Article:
A paper was published that once existed in the Olduvai Gorge, East Africa, which is said to have the oldest traces of tool use in human history. In this discovery that humans settled near hot springs, experts point out the possibility that humans boiled food in hot springs before using fire.
It was discovered that ancient humans lived near the hot springs by Ainara Sistiaga, a researcher at Cambridge, Massachusetts. A team of researchers who participated in an excavation survey conducted in the Oldubai Gorge in Tanzania in 2016 found that the underside of sand from the strata 1.7 million years ago was significantly different from the strata 1.8 million years ago.
Since 1.7 million years ago, East Africa was a time when desertification was gradually progressing, the research team initially assumed that the difference in sand composition was due to vegetation changes. Accordingly, we tried to analyze samples taken from Old Dubai Gorge, detect plant-derived lipids, and investigate plant types at the time. However, it was a lipid that was not related to plants found in the sample.
The research team’s data analysis revealed that the geology in question is the same as Thermocrinis ruber, a thermophilic synthetic lipid found in Yellowstone National Park, USA. The research team believes that the thermocleanis louver cannot grow unless the temperature exceeds 80 degrees. Revealed.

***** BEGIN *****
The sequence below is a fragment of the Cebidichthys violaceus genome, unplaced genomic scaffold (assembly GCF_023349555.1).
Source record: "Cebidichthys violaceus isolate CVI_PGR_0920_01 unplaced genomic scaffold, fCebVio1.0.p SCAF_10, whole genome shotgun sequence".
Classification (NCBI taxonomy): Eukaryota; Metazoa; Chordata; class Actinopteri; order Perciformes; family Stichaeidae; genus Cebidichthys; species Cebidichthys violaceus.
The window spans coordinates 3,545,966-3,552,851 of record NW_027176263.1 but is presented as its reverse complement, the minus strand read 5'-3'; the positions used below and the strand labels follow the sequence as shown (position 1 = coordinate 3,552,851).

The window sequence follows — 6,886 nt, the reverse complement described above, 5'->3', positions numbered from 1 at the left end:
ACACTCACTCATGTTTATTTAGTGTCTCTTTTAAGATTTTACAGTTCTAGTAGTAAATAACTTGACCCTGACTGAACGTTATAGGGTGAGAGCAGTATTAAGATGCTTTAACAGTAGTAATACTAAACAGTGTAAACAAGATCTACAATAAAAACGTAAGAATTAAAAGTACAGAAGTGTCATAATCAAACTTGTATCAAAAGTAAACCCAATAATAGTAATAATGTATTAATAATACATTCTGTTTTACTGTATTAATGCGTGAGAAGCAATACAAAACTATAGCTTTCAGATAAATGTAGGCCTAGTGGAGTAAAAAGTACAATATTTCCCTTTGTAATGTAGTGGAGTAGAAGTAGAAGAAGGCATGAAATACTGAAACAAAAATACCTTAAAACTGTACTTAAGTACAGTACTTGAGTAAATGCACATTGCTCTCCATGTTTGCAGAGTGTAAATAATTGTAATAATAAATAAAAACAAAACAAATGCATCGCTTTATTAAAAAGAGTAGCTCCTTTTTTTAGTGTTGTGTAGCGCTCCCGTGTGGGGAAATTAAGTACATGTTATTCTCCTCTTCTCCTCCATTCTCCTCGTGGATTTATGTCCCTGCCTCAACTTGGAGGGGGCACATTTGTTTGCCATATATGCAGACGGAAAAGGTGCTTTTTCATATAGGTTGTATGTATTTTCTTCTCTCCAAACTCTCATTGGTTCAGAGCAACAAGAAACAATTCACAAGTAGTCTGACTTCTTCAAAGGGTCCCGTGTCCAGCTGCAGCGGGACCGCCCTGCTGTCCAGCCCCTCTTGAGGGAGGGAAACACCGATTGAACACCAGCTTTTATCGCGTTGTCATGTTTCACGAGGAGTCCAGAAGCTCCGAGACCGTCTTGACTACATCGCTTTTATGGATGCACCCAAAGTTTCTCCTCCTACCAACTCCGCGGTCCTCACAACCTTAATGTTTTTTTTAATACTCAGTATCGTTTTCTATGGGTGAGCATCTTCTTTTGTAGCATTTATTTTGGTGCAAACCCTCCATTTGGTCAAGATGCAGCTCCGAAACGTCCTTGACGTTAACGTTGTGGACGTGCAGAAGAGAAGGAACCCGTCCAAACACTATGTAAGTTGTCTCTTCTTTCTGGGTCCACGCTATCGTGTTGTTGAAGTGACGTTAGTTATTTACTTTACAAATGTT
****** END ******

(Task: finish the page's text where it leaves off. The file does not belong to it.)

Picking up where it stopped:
In addition, since the sample was located adjacent to the place where traces of early human life were found, such as stoneware and animals, the research team estimated that there existed a hot spring in the Old Dubai Naguk 1.7 million years ago, and then humanity settled in Yeo-e.
The research team pointed out that although it is possible to prove that hot springs may have existed near human remains, it is difficult to know what it looked like 1.7 million years ago, although there is no evidence that humans had a relationship with hot springs. He expressed the view that if ancient mankind had found a boiled beast in the hot spring water, it would have eaten it, and that mankind is likely to cook food in the hot spring.
The research team plans to conduct further investigations in the Old Dubai Gorge in the future to find signs of geology and the presence of hot springs similar to those discovered. Related information can be found here .